Writing is a form of art that is used to communicate inner thoughts and ideas among a variety of audiences. We think of writing as a form of storytelling that can express individuality or bring projects to life. However, when life gets busy and energy starts draining, it becomes harder to feel positive and passionate about writing projects. Writing is not only a means of communication and documentation, but a creative method of expression. In order to promote the creative aspect of writing and its various forms, the 35 Days of Creative Writing Challenge was born.
The exercises encourage writing in many different settings and formats that will allow you to reconnect with your creativity and individuality. From baking to free writing to yoga, these activities add diversity to your day and invite a new way of thinking to take over for a while.
Plus, if you feel that the end results of your creative writing challenge are something to be proud of, you might even feel inspired to write a novel. Getting a novel published is not a simple task however, and the market can be very competitive. However, there are steps you can take, such as contacting a literary agent for representation, that can make things a little easier. To find out more about contacting a literary agent, check out this Advice from Jericho. Who knows, very soon, you could be the next big thing on the literary scene. So, what are you waiting for? Let us get started.
Day 1: Wrote a blog post ruminating about the nature of creativity and setting a goal of doing one creative thing every day. While I write every day for a living, it still oftentimes feels like a luxury to write in a casual voice all my own. I felt such inspiration and beauty in writing this post during the wee hours of the morning before babies woke up and my client work began.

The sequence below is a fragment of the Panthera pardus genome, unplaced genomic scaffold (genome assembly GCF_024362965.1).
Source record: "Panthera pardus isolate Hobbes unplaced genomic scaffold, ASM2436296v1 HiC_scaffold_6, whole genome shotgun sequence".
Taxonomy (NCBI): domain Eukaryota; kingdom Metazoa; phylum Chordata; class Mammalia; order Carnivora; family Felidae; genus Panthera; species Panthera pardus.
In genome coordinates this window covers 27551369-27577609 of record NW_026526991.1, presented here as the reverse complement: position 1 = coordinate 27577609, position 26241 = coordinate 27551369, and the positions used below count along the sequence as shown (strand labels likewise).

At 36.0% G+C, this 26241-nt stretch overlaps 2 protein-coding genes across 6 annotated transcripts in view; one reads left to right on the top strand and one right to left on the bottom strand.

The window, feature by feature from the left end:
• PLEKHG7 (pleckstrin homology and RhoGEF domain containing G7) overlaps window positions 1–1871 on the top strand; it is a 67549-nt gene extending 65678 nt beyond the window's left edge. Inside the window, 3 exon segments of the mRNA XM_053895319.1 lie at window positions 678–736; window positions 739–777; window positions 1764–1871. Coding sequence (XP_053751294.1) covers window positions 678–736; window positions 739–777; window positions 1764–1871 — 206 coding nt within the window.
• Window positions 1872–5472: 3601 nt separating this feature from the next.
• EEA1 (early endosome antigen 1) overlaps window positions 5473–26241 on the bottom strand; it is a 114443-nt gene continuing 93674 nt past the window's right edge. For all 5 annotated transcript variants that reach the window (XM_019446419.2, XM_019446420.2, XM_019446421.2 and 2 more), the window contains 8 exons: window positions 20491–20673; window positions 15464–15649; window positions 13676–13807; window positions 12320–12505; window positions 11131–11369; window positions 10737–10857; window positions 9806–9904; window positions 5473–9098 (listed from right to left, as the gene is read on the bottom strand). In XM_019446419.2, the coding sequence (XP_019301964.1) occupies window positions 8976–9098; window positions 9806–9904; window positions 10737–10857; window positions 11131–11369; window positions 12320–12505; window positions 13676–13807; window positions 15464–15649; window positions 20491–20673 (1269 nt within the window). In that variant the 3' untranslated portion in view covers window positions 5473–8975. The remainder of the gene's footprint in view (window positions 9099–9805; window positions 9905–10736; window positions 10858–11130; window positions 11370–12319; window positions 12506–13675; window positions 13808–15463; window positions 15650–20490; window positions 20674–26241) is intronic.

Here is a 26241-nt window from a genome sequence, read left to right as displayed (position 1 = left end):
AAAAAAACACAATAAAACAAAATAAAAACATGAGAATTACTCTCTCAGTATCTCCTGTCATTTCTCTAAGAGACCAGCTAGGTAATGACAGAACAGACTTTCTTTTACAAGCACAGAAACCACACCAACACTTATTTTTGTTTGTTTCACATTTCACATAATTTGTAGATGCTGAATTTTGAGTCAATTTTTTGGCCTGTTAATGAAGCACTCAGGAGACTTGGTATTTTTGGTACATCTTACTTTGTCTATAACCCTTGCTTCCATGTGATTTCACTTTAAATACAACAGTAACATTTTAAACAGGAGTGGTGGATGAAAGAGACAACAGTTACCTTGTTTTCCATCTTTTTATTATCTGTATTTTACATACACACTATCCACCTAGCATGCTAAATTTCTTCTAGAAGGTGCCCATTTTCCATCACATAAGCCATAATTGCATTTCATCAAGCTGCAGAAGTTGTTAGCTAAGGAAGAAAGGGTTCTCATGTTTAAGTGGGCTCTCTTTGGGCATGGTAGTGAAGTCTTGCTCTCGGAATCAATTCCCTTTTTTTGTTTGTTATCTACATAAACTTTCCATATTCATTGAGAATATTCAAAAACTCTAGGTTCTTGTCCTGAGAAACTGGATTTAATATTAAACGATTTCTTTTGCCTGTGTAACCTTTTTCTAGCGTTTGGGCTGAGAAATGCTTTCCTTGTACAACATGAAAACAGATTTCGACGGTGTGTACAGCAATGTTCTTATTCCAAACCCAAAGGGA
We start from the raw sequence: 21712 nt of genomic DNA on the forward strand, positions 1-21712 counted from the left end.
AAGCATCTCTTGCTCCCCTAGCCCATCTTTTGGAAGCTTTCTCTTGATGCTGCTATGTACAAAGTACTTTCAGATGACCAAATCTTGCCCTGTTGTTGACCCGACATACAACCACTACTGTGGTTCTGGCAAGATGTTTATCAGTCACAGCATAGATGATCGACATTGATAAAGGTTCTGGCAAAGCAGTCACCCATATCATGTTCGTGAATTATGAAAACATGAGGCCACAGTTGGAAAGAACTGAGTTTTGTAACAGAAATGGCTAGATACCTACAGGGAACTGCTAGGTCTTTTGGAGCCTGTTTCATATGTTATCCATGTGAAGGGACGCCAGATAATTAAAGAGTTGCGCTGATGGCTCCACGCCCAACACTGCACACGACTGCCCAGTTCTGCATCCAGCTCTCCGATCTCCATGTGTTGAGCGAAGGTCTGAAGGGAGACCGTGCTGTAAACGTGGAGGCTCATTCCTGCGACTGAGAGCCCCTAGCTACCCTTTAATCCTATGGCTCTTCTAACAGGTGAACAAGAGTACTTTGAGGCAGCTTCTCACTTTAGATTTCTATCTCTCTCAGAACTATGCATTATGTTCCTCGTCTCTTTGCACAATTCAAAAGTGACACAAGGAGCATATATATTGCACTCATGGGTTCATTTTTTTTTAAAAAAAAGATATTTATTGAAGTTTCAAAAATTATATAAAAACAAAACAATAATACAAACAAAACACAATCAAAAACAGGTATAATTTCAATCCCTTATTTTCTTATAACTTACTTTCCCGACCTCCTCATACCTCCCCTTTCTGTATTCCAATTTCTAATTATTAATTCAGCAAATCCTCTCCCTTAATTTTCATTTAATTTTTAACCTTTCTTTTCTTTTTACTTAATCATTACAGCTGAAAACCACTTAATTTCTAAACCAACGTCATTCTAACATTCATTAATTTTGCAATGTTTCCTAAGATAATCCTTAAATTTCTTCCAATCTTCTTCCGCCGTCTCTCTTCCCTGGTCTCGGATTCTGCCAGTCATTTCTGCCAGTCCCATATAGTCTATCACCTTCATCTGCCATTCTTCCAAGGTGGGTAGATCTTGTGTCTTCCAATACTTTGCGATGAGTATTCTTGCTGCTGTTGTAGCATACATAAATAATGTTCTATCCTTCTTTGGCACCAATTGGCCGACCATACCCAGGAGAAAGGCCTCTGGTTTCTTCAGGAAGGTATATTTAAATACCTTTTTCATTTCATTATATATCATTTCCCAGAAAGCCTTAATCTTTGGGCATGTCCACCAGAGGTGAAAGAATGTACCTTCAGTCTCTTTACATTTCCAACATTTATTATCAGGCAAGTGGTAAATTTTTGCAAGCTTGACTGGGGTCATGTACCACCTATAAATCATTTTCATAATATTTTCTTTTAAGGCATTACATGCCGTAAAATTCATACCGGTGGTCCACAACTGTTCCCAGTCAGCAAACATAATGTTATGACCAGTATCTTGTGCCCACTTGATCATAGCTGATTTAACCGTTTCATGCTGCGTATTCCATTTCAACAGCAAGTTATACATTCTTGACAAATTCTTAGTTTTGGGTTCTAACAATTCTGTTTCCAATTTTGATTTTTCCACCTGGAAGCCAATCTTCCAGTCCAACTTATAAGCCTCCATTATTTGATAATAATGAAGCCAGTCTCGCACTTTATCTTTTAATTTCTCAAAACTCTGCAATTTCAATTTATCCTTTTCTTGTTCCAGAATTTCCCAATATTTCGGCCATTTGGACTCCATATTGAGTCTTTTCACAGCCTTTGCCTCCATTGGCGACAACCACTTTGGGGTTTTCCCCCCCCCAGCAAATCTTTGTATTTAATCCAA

Day 2: I played in the crispy end-of-winter rain with my 15 month old, Clara. What started as an innocent enough sing-song of “Standing Outside with my Mouth Open Wide (ah ah ah ah ah ah ah ah!)” quickly became a full exploration into the puddles and rain fallout around the front of our home. I’ll remember the feeling of soaking our hands and knees by the rain gutters, knowing it was really too cold to feel like a responsible moment of parenting. But the sharpness of that cold water is now etched into my sensory memory. A very little creative act with very real impacts.
Day 3: Watched YouTube tutorials and learned how to create a book in Adobe InDesign. Applied my learning to a client project and created a book template in a day.
Day 4: Walked over 2 miles to a park to play with my kids. As I am only a few weeks postpartum, this felt like a rather immense commitment.
Day 5: Inspired by the YouTube channel, Made Everyday with Dana, I sewed a crib sheet for my niece’s 2nd birthday–all during my daughter’s nap! I love this YouTube channel. I’ve made crib sheets, diaper changing covers, and throw pillows based on Dana’s clear and engaging instructions.
Day 6: Traveled to my husband’s hometown of Harrodsburg, KY for my niece’s birthday party and went on a long family hike at Shaker Village of Pleasant Hill.
Day 7: Borrowed a children’s water table from my mom and let Clara splish and splash while my husband and I planted seeds in our garden. Spring is coming!
“Every child is an artist, the problem is staying an artist when you grow up.” — Vincent Van Gogh
Where does creativity begin and end? As I wrap up the first week of my journey to do (at least) one creative thing every day, I’ve found that the boundaries of creativity are, well, boundless. I hope this overview will inspire you to try out some memorable, unusual, intuitive creative acts.
Read Part Two!